Anywhere with nothing

Brandee:
But what makes parkour unique, in my opinion, is the way that we have built ourselves our own industry and the way that we still have this ability to do our practice anywhere with nothing. There are very few practices I can think of that can be done anywhere with nothing and then have that addition community aspect where you can literally go anywhere in the world, find somebody through the internet and they will take you in and show you around. That’s still pretty unique. Now is it the only thing that’s like that? No. It’s almost like we’re unique but not special.

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Experience

Brandee:
Yeah, I would fix it in that I want both to be together. I don’t want to just teach people, I want them to be experiencing something, because what is better than feeling like you did something? That’s what really impacts people and gives them something to remember. It’s not oh, I went in and that person showed me how to get over this wall. Its, I went in there, I was shown how to get over this wall and then I got to do it, or I got to apply it somehow or I got to put myself against a challenge involving this skill. It has to go together for me, because I have no interest in running just a fitness class for people or copy and paste.

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To be strong, to be useful

Brandee:
Yeah. I have to be honest, even up until that moment of teaching it, heck, even starting the session I say everyone, look, this is still a half-baked idea.

Craig:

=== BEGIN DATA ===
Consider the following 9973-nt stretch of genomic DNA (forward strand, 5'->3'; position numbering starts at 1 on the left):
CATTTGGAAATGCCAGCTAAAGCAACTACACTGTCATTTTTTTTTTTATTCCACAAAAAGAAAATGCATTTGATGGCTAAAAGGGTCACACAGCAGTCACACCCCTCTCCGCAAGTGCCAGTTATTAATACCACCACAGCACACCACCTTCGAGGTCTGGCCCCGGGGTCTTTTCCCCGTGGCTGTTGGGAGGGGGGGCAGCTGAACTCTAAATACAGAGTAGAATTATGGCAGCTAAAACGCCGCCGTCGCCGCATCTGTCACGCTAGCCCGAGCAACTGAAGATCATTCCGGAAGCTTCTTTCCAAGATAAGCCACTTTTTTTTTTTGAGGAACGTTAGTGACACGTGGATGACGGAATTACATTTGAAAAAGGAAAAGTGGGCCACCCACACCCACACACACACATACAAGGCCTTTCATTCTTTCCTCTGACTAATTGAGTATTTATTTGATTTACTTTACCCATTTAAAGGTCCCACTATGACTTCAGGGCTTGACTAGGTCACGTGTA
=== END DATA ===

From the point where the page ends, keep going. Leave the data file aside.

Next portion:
Working progress, right?

Brandee:
We’re going to do some baking here. I need you to help me. Essentially, what I brought to the table was that we as in a lot of parkour people, community, maybe not so much the newer practitioners, for the most part heard phrases like, “be strong and to be useful.”

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Density

Colin:
Tyson and I had this idea. Before we had ever built the parkour park that parkour was so great that if you build a parkour park anywhere it would be awesome, just like any site. Because we haven’t done one, seem impossible to get someone to allow us to do it. Yeah, under a bridge like in an alley way. Who cares? We’ll just build it. It’ll be great.

Colin:
Designing Rhodes, I didn’t give a shit about the plantings or the site and how it looked really. I was just like give me as many square feet as you can possibly give me to put bars and stuff in, because that’s the value. I’m just going to pack the space with parkour junk.

Colin:
My thinking has evolved since then. I had a conversation with … Are you familiar with Street Movement?

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Clippy

Colin:
Yeah. I mean, the people who are designing, who built … Sorry, who constructed Penzer Park is Marathon Surfaces, they’re a Canadian firm. I also work with them on the latest park I opened, which is in Northern British Columbia in Fort St. John.

Colin:
In both of those cases, I was available. I wasn’t on site throughout the build process, but I was talking to the contractors to answer questions.

Craig:
Shoot you a photo. What the hell?

Colin:
What’s going on here? This is supposed like he left off a measurement between these two things and then I pull a model up and check that measurement. Yeah, I mean, I think I have a memory of talking to the lead foreman or the lead builder on Penzer and him sort of saying like, “Man, I really didn’t understand what this was going to be or like why things were laid out the way they were when I was looking at this initially. Like okay, I guess, we’ll drill the holes where he says to drill the holes onto these things.”

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America

Colin: